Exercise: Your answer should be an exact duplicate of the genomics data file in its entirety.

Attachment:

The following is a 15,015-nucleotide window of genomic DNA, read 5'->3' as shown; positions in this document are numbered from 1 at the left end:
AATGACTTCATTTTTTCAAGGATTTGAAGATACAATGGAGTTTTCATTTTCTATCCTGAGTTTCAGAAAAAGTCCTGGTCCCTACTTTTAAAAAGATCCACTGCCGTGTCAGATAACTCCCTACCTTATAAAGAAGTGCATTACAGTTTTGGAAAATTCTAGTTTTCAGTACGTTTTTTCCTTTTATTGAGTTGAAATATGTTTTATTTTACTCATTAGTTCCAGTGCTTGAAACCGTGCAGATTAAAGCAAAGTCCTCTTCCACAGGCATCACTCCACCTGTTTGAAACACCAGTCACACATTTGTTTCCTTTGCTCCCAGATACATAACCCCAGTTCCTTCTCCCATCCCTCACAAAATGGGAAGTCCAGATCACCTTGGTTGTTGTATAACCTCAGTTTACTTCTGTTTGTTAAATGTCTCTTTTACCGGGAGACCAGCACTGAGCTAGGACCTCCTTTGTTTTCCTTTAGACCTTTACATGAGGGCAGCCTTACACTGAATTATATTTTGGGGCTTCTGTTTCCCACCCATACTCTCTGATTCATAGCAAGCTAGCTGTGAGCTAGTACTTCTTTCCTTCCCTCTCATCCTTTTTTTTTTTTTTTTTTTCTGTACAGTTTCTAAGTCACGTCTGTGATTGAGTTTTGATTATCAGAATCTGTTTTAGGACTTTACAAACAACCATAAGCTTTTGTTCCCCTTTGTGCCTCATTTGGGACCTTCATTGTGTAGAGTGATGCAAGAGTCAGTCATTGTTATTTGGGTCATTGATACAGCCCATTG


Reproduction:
The following is a 15,015-nucleotide window of genomic DNA, read 5'->3' as shown; positions in this document are numbered from 1 at the left end:
AATGACTTCATTTTTTCAAGGATTTGAAGATACAATGGAGTTTTCATTTTCTATCCTGAGTTTCAGAAAAAGTCCTGGTCCCTACTTTTAAAAAGATCCACTGCCGTGTCAGATAACTCCCTACCTTATAAAGAAGTGCATTACAGTTTTGGAAAATTCTAGTTTTCAGTACGTTTTTTCCTTTTATTGAGTTGAAATATGTTTTATTTTACTCATTAGTTCCAGTGCTTGAAACCGTGCAGATTAAAGCAAAGTCCTCTTCCACAGGCATCACTCCACCTGTTTGAAACACCAGTCACACATTTGTTTCCTTTGCTCCCAGATACATAACCCCAGTTCCTTCTCCCATCCCTCACAAAATGGGAAGTCCAGATCACCTTGGTTGTTGTATAACCTCAGTTTACTTCTGTTTGTTAAATGTCTCTTTTACCGGGAGACCAGCACTGAGCTAGGACCTCCTTTGTTTTCCTTTAGACCTTTACATGAGGGCAGCCTTACACTGAATTATATTTTGGGGCTTCTGTTTCCCACCCATACTCTCTGATTCATAGCAAGCTAGCTGTGAGCTAGTACTTCTTTCCTTCCCTCTCATCCTTTTTTTTTTTTTTTTTTTCTGTACAGTTTCTAAGTCACGTCTGTGATTGAGTTTTGATTATCAGAATCTGTTTTAGGACTTTACAAACAACCATAAGCTTTTGTTCCCCTTTGTGCCTCATTTGGGACCTTCATTGTGTAGAGTGATGCAAGAGTCAGTCATTGTTATTTGGGTCATTGATACAGCCCATTG